These findings have important implications regarding treatment, because

the pain of tissue or nerve damage can be attacked at the site of the injury

where it is initiated, as well as at central nervous system sites where it is maintained.

38 Interventions that reprogram or interrupt central sensitization could

provide significant relief for some individuals with chronic pain, and the

understanding that pain experience is modulated at many levels of the central

nervous system opens the door to interventions that might affect pain at

the cortical level, including treatments such as neurofeedback.56 On the other

hand, with regard to P300, we can assume that neurofeedback treatment may

play an inhibitory role on the central nervous system, and this may alter central

augmentation in FMS. In this way, we can hypothesize that neurofeedback

treatment will be effective in alleviating the symptoms and signs of FMS.


Ibric and Dragomirescu57 discusses 147 chronic pain patients, 10

of whom were presented as case studies. All of the 147 patients had little

resolution of pain with other treatment modalities. The 10 case study

patients had diagnoses including reflex sympathetic dystrophy, headache,

neuropathy, myofascial pain, left inguinal pain, chronic lower back and leg

pain, and FMS. In all cases the neurofeedback treatment involved SMR

enhancement as well as theta and high beta discouragement. The patients

had positive improvements after the neurofeedback treatment. The authors

noted that the results of neurofeedback were highly dependent on the

number of sessions: when sessions numbered 19 or fewer, the rate of success

was very reduced, but when the patients had completed more than 19

sessions of neurofeedback training, the success rate was evident.


In our rater-blinded controlled study5 involving 40 patients with FMS

randomized into either a neurofeedback (enhanced SMR activity and

decreased theta activity) or a control (escitalopram treatment) group, each

neurofeedback session was 30 minutes long and the patients had five sessions

per week. Each patient was trained at the same time of day for 4

weeks. The symptoms of FMS and the clinical grading scales were noted

at baseline, and at the second, fourth, eighth, 16th and 24th weeks for both

groups. The Visual Analogue Scale (VAS) for pain, VAS for fatigue, FIQ

and Short Form-36 (SF-36), Hamilton Depression Scale (HDS), Beck

Depression Scale (BDS), Hamilton Anxiety Scale (HAS) and Beck Anxiety

Scale (BAS) were applied. Also, the mean amplitudes of alpha, beta 1, beta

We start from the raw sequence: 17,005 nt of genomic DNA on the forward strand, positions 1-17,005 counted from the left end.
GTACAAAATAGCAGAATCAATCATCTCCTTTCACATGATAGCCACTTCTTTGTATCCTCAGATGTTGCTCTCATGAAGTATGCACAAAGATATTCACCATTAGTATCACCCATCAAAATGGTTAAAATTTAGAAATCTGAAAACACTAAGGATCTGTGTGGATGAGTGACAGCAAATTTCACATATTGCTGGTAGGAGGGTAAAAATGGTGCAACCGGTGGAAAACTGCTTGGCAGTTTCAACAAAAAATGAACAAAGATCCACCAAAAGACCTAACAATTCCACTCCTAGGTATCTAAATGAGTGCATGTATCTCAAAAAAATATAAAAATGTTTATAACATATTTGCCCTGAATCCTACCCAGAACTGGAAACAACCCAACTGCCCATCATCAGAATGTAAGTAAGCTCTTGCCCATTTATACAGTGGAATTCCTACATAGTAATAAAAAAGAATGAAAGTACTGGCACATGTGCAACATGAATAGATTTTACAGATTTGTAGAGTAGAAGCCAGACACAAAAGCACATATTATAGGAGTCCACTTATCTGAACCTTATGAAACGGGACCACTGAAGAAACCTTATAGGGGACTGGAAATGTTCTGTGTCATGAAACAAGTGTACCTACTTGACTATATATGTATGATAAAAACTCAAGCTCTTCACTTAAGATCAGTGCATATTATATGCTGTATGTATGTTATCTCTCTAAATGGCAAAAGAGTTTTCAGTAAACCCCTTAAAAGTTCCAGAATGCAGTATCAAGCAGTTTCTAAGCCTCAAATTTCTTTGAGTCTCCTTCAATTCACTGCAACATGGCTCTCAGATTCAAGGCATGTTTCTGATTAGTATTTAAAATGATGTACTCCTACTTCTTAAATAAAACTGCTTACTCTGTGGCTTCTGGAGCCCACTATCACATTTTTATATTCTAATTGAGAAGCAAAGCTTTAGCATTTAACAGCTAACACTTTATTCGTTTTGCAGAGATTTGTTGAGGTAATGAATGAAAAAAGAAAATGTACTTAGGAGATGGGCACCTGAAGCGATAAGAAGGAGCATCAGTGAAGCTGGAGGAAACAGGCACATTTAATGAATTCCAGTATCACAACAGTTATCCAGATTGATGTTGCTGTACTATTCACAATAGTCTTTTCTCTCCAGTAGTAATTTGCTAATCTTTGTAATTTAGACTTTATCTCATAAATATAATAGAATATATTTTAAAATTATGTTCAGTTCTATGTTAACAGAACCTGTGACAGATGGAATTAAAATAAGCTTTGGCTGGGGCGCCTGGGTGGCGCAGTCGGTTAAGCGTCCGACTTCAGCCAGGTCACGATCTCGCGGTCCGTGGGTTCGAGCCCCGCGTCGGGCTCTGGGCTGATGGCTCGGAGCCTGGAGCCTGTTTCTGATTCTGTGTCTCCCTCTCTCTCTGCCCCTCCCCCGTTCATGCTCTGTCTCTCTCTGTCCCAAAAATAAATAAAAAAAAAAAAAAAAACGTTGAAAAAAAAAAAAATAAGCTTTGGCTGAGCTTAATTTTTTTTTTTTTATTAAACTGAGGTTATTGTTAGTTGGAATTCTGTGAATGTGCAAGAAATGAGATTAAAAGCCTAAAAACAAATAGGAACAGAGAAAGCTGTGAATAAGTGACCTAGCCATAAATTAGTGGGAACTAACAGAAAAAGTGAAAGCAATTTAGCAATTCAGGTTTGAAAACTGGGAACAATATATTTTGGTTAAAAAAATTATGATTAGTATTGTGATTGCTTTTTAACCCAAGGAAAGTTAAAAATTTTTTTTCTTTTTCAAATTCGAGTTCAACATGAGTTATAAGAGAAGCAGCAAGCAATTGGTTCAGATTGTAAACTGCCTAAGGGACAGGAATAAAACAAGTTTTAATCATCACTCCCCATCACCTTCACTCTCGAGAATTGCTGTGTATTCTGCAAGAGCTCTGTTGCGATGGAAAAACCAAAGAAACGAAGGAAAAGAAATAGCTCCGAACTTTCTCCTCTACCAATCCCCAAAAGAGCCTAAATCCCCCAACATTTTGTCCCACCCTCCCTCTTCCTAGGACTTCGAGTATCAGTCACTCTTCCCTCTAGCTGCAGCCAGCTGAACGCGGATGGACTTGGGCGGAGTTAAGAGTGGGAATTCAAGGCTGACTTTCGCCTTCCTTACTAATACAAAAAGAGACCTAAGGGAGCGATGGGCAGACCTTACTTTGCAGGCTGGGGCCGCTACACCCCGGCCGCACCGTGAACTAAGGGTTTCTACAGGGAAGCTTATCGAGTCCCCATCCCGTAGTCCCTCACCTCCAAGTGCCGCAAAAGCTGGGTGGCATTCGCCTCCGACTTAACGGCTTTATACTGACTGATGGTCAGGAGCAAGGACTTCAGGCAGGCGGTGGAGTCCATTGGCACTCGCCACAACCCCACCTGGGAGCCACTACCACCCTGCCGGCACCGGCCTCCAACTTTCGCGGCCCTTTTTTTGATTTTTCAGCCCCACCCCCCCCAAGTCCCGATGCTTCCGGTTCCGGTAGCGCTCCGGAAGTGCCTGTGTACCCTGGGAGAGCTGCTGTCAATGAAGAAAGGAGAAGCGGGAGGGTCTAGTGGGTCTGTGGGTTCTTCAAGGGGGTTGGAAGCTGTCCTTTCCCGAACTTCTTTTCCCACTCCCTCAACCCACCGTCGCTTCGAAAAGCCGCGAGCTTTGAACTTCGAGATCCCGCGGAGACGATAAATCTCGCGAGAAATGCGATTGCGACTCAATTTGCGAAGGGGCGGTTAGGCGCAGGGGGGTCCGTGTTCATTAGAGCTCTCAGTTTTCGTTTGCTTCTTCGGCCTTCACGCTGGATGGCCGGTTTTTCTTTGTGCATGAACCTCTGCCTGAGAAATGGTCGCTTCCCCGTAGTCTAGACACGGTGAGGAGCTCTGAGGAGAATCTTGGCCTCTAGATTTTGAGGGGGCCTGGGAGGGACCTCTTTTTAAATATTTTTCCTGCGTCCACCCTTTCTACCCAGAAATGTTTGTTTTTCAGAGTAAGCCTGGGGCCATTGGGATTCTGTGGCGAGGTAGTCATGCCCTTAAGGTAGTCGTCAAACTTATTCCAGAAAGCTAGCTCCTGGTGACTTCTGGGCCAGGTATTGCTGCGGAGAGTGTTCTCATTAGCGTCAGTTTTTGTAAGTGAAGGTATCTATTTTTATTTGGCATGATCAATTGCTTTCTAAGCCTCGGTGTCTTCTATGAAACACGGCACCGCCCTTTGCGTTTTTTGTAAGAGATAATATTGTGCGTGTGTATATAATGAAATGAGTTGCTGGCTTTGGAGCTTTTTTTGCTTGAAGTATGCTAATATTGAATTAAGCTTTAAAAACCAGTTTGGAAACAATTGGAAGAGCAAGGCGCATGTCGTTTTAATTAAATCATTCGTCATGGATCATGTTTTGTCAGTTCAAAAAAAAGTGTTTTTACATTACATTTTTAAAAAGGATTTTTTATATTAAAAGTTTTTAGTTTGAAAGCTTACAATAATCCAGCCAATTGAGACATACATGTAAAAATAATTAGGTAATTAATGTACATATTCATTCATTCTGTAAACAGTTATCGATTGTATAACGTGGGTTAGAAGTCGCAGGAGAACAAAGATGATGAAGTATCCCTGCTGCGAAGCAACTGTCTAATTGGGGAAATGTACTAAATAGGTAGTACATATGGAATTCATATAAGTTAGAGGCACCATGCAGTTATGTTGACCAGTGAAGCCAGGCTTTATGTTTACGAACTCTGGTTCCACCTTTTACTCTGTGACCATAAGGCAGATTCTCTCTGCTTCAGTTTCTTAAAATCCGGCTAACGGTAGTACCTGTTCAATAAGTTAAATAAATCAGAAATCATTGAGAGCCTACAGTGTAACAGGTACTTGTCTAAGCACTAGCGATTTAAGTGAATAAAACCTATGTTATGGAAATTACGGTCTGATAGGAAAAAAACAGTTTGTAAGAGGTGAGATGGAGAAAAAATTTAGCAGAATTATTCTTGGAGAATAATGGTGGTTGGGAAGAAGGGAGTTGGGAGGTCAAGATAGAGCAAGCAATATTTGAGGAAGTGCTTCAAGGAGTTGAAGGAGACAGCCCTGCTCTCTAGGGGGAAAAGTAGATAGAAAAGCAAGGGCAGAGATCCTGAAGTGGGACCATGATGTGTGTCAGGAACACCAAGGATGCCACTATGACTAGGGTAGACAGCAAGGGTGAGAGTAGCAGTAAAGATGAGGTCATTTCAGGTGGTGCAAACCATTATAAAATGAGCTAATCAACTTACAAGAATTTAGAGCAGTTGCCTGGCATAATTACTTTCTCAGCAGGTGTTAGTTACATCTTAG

2, theta, delta, SMR and theta/SMR ratios were recorded at baseline and

at the second, fourth, eighth, 16th and 24th weeks in the neurofeedback

group.VAS pain and VAS fatigue scores were significantly decreased by the

end of the study period in the two groups. However, the values of the

neurofeedback group were significantly lower than in the control group

at all posttreatment assessments, even at the end of the 24th week. These

findings emphasize the positive effects of neurofeedback on pain and

fatigue, with the reorganization of the brain structures perhaps owing to

facilitation of the thalamocortical inhibitory mechanisms.


Besides pain, patients with FMS have many other diagnostic symptoms,

such as fatigue, sleep difficulties, a swollen feeling in tissues, paresthesias,

cognitive dysfunction, dizziness, increased tenderness in multiple points,

morning stiffness, psychological disorders, abdominal pain, dysmenorrhea,

irritable bowel syndrome, headaches and restless legs syndrome. There is evidence

for central sensitization in these conditions.58 A neurogenic form has

also developed, suggesting that functional dysregulation of central pain pathways

could account for many of the clinical manifestations of FMS.45 The frequent

joining of chronic pain with several other chronic disabilities may not

be coincidental. A meta-analysis shows that the brain network for acute pain

perception in normal subjects is at least partially distinct from that seen in

chronic clinical pain conditions, and that chronic pain engages brain regions

critical for cognitive/emotional assessments, implying that this component

of pain may be a distinguishing feature between chronic and acute pain.36

There are brain regions that reduce their activity during task performance,

and these regions are the component members of the default-mode network.

Raichle et al.59 used quantitative metabolic and circulatory measurements

from positron-emission tomography to obtain the oxygen extraction fraction

regionally throughout the brain. Areas of activation were prominent by their

absence, and increases indicated deactivations. Baliki et al.60 proposed that

long-term pain alters the functional connectivity of cortical regions known

to be active at rest. They demonstrated that chronic pain has a widespread

impact on overall brain function, where the default-mode network shown

by functional magnetic resonance imaging is imbalanced and disrupted, and

disorders of the default-mode network may account for the development of

accompanying cognitive and behavioral impairments. Therefore, neurofeedback’s

effect in positively altering the brain functions may be founded on its

supporting effect in the correction of this cortical disruption.


As neurofeedback improves attention deficits, Caro and Winter61 reasoned